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Ashley was stunned to find a photo of her daughter on Facebook. It had been shared by an acquaintance, but not through her: the photo had a Chinese citizen on his profile. He could not understand what it said, but he did know that he had taken over the photo of his child. How is that possible?
Worse was the case of Lindsay, an American blogger who discovered with terror that the image of her 18-month-old son looked like a profile photo of a 'false mother'. A 16-year-old teenager had stolen the photo and changed her son's name and identity. He spoke of the little boy as if he were his. It's a kidnapping, yes. A digital hijacking. And it is the most dangerous trend that exists right now on the internet.
The trend of digital kidnapping or role playing with babies is spreading through social networks in an alarming way. It is not penalized. It consists of stealing the photo of a baby from a social network and appropriating it. You can use it however you want. You can imagine that it is you as a child or that it is your child. You can build a parallel world, a totally made-up profile for it. It can be your son. You can celebrate each of their birthdays digitally. But this game, which apparently may be sinister but harmless, becomes dangerous when the image is used for other purposes.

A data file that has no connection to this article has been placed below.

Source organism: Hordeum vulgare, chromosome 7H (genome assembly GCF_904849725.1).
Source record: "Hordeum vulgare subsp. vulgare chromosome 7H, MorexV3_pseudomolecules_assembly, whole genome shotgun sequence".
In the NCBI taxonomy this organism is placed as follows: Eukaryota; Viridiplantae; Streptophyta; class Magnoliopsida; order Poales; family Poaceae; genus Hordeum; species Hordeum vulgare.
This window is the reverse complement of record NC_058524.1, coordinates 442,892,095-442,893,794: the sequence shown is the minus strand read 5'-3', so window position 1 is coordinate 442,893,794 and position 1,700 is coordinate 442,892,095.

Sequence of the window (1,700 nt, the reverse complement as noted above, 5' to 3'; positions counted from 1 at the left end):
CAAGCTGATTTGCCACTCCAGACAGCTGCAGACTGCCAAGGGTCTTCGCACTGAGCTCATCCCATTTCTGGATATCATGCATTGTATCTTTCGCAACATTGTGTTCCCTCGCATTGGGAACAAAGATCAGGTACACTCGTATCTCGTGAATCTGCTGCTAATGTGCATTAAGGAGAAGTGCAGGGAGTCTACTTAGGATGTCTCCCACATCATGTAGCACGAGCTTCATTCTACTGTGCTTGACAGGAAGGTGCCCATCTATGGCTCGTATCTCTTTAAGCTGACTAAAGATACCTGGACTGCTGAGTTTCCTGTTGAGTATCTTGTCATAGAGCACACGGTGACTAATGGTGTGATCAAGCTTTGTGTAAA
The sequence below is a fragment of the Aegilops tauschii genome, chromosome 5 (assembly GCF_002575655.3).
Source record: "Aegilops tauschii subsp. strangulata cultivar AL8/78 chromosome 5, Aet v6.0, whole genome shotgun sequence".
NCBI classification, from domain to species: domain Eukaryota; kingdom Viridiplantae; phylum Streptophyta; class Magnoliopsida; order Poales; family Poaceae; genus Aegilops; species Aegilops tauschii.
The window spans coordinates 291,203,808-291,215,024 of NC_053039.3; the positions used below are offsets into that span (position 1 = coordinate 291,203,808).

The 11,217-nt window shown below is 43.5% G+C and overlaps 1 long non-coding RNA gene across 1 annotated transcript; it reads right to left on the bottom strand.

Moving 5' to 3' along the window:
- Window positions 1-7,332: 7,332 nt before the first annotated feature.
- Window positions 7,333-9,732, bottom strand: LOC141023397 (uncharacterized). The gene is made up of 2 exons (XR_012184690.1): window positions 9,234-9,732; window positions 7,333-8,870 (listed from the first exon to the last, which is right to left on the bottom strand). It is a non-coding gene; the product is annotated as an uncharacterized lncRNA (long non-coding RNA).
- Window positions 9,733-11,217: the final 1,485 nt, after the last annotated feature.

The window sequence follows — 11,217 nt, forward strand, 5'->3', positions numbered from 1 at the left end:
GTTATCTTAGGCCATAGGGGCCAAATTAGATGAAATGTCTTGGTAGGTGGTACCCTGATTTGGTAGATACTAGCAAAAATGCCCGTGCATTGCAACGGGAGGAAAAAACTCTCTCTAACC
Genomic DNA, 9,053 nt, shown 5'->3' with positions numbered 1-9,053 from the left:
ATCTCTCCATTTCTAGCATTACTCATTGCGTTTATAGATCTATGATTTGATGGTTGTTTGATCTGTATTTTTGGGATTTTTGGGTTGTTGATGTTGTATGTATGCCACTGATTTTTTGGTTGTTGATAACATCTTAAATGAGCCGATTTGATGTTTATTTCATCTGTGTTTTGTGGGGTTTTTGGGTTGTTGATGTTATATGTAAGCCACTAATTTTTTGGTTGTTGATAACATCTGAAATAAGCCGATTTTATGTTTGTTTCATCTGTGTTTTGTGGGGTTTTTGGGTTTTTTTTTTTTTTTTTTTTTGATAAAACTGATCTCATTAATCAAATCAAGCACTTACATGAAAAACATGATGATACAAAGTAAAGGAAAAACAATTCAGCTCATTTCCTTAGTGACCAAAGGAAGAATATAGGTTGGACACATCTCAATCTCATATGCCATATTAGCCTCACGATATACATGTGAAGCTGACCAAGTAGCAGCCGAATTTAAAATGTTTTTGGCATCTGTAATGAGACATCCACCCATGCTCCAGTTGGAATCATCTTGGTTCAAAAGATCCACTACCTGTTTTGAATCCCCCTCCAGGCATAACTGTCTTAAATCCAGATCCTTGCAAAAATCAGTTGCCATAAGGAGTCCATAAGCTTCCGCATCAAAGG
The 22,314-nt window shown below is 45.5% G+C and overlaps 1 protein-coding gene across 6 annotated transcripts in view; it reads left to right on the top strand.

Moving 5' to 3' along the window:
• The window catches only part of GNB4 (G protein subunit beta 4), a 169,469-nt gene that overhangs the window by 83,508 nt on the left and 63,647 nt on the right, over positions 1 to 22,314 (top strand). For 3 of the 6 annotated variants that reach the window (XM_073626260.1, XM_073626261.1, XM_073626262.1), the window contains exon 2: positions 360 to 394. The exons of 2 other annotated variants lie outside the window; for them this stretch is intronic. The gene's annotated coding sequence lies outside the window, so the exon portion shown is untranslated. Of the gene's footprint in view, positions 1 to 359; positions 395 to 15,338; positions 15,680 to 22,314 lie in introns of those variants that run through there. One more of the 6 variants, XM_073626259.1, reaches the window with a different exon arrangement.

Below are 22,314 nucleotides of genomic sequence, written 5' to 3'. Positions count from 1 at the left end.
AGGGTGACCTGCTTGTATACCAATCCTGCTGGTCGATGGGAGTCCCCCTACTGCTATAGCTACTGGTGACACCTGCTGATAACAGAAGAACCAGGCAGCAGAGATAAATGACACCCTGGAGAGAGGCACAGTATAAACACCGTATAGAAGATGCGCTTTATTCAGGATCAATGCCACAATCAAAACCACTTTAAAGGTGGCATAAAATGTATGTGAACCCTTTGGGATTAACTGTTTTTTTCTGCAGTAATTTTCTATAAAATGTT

In most cases, participants in these 'Role playing games with babies' they are children and adolescents. Young girls eager to 'have' a child, even if it is invented, or children who pretend that this little one is their 'virtual doll'.
In some cases, the kidnapped photo of the child is used for 'hypothetical' adoptions. They serve as a hook. Imagine that you have a beautiful baby, and someone takes the photo that you proudly posted on your Facebook wall. In a few minutes your child can appear with other babies for adoption, even if it is false.
Much worse is the case with pedophiles who use this game for their macabre purposes.
This trend, which spreads through networks such as Instagram, Facebook or Twitter, it is found with the hashtag #babyrp, #kidrp, #openrp, #adoptionrp. But they are not the only dangers you will find when uploading photos of your child to the internet. They can also use the child's photo for child pornography, advertising, and even memes ('funny' montages with a photograph). But what can we do?
- Upload photos of your child privately (configure each social network appropriately).
- Never upload photos of your child naked.
- When sharing the photo, choose who you want to share it with.
- So that they cannot steal the photo, you can create a watermark that identifies it.
- Do not upload photos of your child to the internet that can give information about where he lives, or the school he goes to.
- Upload low resolution photos.
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